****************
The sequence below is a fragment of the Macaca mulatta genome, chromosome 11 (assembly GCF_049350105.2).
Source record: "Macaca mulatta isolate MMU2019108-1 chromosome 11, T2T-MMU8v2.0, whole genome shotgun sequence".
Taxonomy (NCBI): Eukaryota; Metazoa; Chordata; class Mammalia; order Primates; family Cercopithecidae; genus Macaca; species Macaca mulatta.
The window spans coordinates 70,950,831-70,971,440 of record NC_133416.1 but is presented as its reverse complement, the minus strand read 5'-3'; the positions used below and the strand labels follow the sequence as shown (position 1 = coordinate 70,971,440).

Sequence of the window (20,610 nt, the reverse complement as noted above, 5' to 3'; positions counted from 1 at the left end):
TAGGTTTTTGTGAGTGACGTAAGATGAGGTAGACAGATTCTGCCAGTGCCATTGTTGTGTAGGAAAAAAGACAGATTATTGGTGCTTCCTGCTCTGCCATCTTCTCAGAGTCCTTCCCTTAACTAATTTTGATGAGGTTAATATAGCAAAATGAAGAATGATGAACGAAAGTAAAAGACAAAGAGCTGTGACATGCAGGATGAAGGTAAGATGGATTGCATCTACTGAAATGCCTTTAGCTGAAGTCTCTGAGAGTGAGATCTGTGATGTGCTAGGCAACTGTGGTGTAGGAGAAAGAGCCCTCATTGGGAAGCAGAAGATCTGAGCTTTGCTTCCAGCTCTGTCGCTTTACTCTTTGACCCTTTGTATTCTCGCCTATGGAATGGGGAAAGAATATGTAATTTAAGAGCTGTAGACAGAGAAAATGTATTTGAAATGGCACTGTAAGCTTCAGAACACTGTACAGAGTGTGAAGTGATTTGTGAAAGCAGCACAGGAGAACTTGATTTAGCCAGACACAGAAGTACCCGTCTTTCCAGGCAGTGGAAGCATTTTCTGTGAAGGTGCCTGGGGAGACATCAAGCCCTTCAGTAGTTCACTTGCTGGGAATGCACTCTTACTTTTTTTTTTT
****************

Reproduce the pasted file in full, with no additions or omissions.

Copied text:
The sequence below is a fragment of the Macaca mulatta genome, chromosome 11 (assembly GCF_049350105.2).
Source record: "Macaca mulatta isolate MMU2019108-1 chromosome 11, T2T-MMU8v2.0, whole genome shotgun sequence".
Taxonomy (NCBI): Eukaryota; Metazoa; Chordata; class Mammalia; order Primates; family Cercopithecidae; genus Macaca; species Macaca mulatta.
The window spans coordinates 70,950,831-70,971,440 of record NC_133416.1 but is presented as its reverse complement, the minus strand read 5'-3'; the positions used below and the strand labels follow the sequence as shown (position 1 = coordinate 70,971,440).

Sequence of the window (20,610 nt, the reverse complement as noted above, 5' to 3'; positions counted from 1 at the left end):
TAGGTTTTTGTGAGTGACGTAAGATGAGGTAGACAGATTCTGCCAGTGCCATTGTTGTGTAGGAAAAAAGACAGATTATTGGTGCTTCCTGCTCTGCCATCTTCTCAGAGTCCTTCCCTTAACTAATTTTGATGAGGTTAATATAGCAAAATGAAGAATGATGAACGAAAGTAAAAGACAAAGAGCTGTGACATGCAGGATGAAGGTAAGATGGATTGCATCTACTGAAATGCCTTTAGCTGAAGTCTCTGAGAGTGAGATCTGTGATGTGCTAGGCAACTGTGGTGTAGGAGAAAGAGCCCTCATTGGGAAGCAGAAGATCTGAGCTTTGCTTCCAGCTCTGTCGCTTTACTCTTTGACCCTTTGTATTCTCGCCTATGGAATGGGGAAAGAATATGTAATTTAAGAGCTGTAGACAGAGAAAATGTATTTGAAATGGCACTGTAAGCTTCAGAACACTGTACAGAGTGTGAAGTGATTTGTGAAAGCAGCACAGGAGAACTTGATTTAGCCAGACACAGAAGTACCCGTCTTTCCAGGCAGTGGAAGCATTTTCTGTGAAGGTGCCTGGGGAGACATCAAGCCCTTCAGTAGTTCACTTGCTGGGAATGCACTCTTACTTTTTTTTTTT